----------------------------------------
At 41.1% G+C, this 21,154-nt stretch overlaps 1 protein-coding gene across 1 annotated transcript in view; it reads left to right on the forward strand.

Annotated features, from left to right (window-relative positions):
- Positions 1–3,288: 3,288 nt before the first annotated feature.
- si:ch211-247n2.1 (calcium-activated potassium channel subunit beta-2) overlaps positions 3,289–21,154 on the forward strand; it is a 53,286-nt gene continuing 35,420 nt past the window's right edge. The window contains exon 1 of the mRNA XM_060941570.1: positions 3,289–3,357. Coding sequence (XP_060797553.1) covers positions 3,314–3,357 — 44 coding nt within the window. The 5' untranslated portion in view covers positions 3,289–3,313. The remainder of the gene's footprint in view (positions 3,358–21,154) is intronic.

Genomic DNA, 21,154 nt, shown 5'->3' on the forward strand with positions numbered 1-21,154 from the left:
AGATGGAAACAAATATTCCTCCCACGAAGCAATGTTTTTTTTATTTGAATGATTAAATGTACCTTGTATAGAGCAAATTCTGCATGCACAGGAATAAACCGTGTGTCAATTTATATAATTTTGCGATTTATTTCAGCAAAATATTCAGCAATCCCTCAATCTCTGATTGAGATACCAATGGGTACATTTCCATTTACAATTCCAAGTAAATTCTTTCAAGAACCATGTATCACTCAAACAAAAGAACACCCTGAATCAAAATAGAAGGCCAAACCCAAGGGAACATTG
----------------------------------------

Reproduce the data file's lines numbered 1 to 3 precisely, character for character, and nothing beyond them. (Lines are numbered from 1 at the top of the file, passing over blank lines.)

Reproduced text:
At 41.1% G+C, this 21,154-nt stretch overlaps 1 protein-coding gene across 1 annotated transcript in view; it reads left to right on the forward strand.

Annotated features, from left to right (window-relative positions):
- Positions 1–3,288: 3,288 nt before the first annotated feature.